São Paulo, Brazil, June 19, 2017 — IFC,
a member of the World Bank Group, is investing $81.2 million in Banco Industrial
do Brasil (BIB), a Brazilian medium-sized bank focused on providing credit
to small and medium enterprises (SMEs), to help expand access to finance
for a sector that is critical to Brazil’s economic growth. The investment
is particularly supporting women’s entrepreneurship, as at least 25% of
the total amount of the financing will be directed to women-owned enterprises.
IFC’s financing is comprised of a 5-year $26.7 million loan on IFC’s
own account, and a 2-year $34.5 syndicated loan, which lenders are: responsAbility
Investments AG, Commerzbank AG, Itaú BBA International plc, and Sunstate
Bank. The financing package also includes a 5-year $20 million loan through
the IFC Managed Co-Lending Portfolio Program, a syndications platform that
offers institutional investors the ability to passively participate in
IFC’s future senior loan portfolio.
“We at BIB feel honored with our partnership with IFC, established more
than 10 years ago. It demonstrates their confidence in our management and
strategy,” comments Eduardo Guimarães, BIB Chief Financial Officer.
“IFC is pleased to partner with Banco Industrial do Brasil once again,”
says Ramiro Garcia, IFC’s Head of Financial Institutions Group for
Brazil and the Southern Cone. “Expanding access to finance for SMEs
is a priority of IFC’s strategy in Brazil due to that sector’s enormous
potential to spur economic growth and job creation,” he adds.
SMEs play a key role in Brazil’s economy as they represent about 99% of
the country’s formal enterprises, accounting for 52% of the total formal
employment and 27% of Brazil’s Gross Domestic Product (GDP). A World Bank
Enterprise Survey shows that women-owned businesses represent half of the
registered SMEs in the country. However, nearly half of these enterprises
identify access to, or cost of, finance as a major constraint in operating
their businesses, resulting in an estimated $ 45 billion potential credit
The loan is connected to the Women Entrepreneurs Opportunity Facility (WEOF),
a global facility dedicated to expanding access to capital for women entrepreneurs.
The WEOF was launched in 2014 as a partnership between IFC’s Banking on
Women program and the Goldman Sachs 10,000 Women initiative to radically
expand access to finance for women-owned businesses. Since then, it has
made over $700 million in commitments to financial institutions in 14 countries
to spur lending to women entrepreneurs.
“Access to capital is a major obstacle to growth for women entrepreneurs,”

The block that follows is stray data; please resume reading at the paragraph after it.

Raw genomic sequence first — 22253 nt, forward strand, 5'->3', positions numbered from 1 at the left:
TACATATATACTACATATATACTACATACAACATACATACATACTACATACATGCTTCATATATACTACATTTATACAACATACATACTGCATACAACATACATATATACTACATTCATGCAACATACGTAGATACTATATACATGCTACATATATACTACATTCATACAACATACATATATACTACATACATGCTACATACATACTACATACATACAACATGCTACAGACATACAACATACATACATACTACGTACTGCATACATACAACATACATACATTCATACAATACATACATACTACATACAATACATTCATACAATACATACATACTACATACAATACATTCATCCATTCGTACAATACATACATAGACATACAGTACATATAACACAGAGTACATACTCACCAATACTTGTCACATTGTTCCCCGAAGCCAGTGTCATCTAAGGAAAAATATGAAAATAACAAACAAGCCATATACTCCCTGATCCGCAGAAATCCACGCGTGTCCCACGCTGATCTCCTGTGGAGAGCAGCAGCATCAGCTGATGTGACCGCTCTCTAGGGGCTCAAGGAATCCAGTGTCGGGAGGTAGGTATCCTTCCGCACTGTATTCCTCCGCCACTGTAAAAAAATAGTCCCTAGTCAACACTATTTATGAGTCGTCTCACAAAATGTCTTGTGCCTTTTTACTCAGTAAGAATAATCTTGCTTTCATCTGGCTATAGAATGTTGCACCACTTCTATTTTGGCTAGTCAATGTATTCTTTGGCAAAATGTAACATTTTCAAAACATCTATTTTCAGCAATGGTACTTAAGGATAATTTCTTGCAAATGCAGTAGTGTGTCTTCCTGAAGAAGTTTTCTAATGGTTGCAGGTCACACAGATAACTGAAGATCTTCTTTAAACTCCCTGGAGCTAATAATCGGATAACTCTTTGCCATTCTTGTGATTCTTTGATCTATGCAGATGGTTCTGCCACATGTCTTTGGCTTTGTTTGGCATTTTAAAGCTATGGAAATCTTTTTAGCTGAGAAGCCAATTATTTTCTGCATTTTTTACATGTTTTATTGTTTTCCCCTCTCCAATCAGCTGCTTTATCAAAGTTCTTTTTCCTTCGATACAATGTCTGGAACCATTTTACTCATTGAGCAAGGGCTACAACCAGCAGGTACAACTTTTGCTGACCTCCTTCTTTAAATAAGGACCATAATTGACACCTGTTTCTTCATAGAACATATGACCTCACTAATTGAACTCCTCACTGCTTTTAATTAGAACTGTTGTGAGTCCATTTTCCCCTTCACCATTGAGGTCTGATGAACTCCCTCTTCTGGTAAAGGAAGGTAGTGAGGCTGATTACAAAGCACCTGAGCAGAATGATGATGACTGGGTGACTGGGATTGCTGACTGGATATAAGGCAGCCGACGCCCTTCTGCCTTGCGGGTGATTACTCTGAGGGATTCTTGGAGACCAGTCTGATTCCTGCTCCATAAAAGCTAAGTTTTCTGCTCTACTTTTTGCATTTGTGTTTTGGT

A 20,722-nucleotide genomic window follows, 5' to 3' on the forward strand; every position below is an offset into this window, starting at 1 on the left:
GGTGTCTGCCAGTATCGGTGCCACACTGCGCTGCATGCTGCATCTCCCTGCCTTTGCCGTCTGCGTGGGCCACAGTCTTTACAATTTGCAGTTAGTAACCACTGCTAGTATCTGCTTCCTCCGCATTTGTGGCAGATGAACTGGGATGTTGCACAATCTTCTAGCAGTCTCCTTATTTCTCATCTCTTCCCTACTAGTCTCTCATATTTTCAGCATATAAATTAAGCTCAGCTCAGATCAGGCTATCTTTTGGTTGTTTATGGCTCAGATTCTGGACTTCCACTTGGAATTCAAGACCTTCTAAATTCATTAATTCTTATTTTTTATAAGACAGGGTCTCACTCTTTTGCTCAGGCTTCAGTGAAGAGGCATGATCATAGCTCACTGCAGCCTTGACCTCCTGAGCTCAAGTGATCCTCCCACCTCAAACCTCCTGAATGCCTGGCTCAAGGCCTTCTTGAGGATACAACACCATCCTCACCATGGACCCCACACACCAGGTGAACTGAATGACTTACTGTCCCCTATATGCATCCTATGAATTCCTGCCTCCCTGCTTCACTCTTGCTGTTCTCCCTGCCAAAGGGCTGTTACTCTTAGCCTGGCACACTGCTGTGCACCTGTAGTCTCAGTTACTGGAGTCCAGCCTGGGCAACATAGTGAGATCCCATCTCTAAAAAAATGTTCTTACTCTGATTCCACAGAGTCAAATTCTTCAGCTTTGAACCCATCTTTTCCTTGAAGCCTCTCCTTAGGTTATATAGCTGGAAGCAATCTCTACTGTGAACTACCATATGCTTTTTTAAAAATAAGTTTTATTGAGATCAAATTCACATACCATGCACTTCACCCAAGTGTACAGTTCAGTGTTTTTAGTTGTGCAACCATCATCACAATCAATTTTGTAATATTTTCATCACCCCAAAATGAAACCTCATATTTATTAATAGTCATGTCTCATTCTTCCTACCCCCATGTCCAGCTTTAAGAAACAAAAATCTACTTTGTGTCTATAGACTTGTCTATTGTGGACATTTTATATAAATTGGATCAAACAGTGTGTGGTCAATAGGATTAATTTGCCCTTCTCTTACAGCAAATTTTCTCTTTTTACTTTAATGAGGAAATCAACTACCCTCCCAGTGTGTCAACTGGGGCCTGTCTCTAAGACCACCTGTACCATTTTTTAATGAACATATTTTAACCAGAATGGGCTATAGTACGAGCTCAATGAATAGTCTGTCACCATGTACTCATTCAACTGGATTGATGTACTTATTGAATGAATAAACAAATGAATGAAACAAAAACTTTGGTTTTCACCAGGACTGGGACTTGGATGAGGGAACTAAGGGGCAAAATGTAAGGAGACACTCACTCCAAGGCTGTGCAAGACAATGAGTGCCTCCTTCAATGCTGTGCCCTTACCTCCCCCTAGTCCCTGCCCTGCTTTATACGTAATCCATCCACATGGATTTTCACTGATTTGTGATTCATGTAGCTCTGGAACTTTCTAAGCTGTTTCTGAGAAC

said Lisa MacDougall, Vice President and Global Head of Goldman Sachs 10,000
Women. “Goldman Sachs research shows that closing this gender credit gap
could increase income per capita by up to 28% in Brazil by 2030. This new
commitment will place more capital in the hands of women entrepreneurs
in Brazil who will drive future economic growth and job creation.”
IFC’s Banking on Women program is playing a catalytic role in helping
financial institutions meet the needs of women entrepreneurs in a sustainable
and profitable way. The program has committed 46 investments globally,
totaling around $1.4 billion, and undertaken 33 advisory projects since
its launch in 2010.
About Banco Industrial do Brasil (BIB)
Banco Industrial do Brasil is a privately-owned bank established in 1994
through the acquisition of Banco Santista (Bunge Group). With 263 employees,
BIB is headquartered in São Paulo and specialized in the financing for
SMEs. BIB seeks to establish long-term relationships with its customers,
ensuring a deep knowledge of their needs and agility to meet their demands.
It also prioritizes the high quality of its loan portfolio by adopting
a conservative credit policy. For further information, visit www.bancoindustrial.com.br.
IFC, a member of the World Bank Group, is the largest global development
institution focused on the private sector in emerging markets. Working
with more than 2,000 businesses worldwide, we use our capital, expertise,
and influence to create markets and opportunities in the toughest areas
of the world. In FY16, we delivered a record $19 billion in long-term financing
for developing countries, leveraging the power of the private sector to
help end poverty and boost shared prosperity. For more information, visit